The Federal government of Canada has announced an additional commitment of $500 million CAD for Official Bilingual programs. This comes after the original announcement of $2.2 billion CAD in funds already appropriated for the programs.

The Canadian government claims that the programs will work to reinforce minority language communities, increase access to French language services, and promote the country’s goal of bilingualism for all citizens.

The Canadian government officially became bilingual in 1969. The Official Languages Act was passed after legislators were informed of a decrease in the use of the French language. The Act was intended to encourage residents to obtain French language skills. However, the Act has been mostly ineffective, as French proficiency has continued to fall in the country throughout the years. The current Canadian executive administration believes that yet another increase in funds for the programs will curb the declining French proficiency.

Canada’s example raises serious questions about what the U.S. government could be spending on its own multilingual policies at a time when at least 350 languages are spoken in U.S. homes according to the U.S. Census Bureau, and the U.S. population is almost ten times larger than Canada’s. Unfortunately, the United States government does not currently have a uniform system for recording the exact amount of funds allocated for multilingual services. Estimates place the total in the hundreds of millions of dollars.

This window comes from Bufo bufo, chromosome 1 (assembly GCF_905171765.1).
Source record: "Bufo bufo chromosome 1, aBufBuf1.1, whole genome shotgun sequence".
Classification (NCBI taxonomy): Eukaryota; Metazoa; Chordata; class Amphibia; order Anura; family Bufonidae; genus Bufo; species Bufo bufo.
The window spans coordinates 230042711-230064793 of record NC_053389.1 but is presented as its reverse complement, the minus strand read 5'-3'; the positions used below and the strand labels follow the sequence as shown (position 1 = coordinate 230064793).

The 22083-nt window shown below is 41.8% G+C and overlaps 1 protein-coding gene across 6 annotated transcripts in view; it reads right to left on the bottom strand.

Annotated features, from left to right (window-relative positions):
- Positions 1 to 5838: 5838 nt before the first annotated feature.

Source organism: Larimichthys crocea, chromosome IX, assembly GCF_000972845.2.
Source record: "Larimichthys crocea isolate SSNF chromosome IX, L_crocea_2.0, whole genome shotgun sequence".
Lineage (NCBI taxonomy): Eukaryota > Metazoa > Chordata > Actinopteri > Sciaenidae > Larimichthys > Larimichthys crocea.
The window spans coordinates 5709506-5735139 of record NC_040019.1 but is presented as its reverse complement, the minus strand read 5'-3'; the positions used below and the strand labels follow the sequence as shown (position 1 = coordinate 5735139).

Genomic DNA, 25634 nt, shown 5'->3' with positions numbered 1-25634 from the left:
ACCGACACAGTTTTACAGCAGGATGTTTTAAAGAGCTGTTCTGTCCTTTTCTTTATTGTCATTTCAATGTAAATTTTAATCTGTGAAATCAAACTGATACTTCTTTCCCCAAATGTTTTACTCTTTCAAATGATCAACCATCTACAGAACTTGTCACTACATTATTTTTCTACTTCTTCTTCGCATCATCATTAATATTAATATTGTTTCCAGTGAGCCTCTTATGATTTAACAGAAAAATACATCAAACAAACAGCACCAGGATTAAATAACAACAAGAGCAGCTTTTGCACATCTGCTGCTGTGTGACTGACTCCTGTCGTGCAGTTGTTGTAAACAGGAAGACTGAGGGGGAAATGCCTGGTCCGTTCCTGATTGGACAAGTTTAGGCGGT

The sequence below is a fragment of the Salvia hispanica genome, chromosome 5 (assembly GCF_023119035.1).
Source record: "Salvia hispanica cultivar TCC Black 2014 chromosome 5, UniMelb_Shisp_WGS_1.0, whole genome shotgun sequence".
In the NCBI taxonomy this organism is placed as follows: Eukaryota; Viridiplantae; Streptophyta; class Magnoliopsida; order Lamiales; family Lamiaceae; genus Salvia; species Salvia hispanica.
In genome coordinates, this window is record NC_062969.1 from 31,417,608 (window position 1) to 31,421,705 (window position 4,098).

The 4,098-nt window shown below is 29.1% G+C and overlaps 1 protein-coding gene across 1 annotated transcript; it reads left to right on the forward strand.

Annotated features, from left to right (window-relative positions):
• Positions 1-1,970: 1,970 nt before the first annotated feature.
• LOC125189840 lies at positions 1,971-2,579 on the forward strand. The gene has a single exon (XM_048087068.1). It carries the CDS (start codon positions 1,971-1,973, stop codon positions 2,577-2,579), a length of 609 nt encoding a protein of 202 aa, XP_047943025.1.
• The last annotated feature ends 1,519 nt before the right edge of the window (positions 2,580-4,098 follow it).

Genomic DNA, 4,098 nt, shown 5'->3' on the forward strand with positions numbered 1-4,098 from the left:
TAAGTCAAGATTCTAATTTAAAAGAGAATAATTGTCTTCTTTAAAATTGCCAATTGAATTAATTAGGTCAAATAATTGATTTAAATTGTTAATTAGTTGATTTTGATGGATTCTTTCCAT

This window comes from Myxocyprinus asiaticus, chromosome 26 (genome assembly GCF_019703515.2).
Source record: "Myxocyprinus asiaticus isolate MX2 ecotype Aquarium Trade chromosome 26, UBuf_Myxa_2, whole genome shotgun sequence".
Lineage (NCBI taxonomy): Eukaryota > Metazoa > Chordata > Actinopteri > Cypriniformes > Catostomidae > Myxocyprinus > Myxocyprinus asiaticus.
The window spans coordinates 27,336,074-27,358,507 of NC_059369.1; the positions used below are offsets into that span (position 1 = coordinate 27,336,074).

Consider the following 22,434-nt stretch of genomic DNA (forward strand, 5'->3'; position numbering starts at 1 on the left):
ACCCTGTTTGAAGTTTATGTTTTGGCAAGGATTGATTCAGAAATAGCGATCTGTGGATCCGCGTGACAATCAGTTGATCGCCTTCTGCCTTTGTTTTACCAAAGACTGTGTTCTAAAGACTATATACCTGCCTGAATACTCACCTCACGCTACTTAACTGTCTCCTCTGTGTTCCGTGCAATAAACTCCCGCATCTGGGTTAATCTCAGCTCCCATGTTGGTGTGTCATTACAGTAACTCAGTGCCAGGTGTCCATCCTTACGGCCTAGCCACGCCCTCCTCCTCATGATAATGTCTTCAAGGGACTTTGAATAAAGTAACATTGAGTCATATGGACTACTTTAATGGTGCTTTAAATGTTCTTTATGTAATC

The United States must discontinue providing multilingual services and begin saving taxpayer dollars. They must ensure that taxpayer dollars are being allocated to important services, like the military. We must prevent the kind of wasteful government spending on multilingual services, like the ones provided in Canada. There is no better time than now for Congress to act on this issue and pass H.R. 997 and S. 678, the English Language Unity Act.

U.S. English, Inc. is the nation's oldest and largest non-partisan citizens' action group dedicated to preserving the unifying role of the English language in the United States. Founded in 1983 by the late Sen. S.I. Hayakawa of California, U.S. English, Inc. ( ) now has more than 2 million members.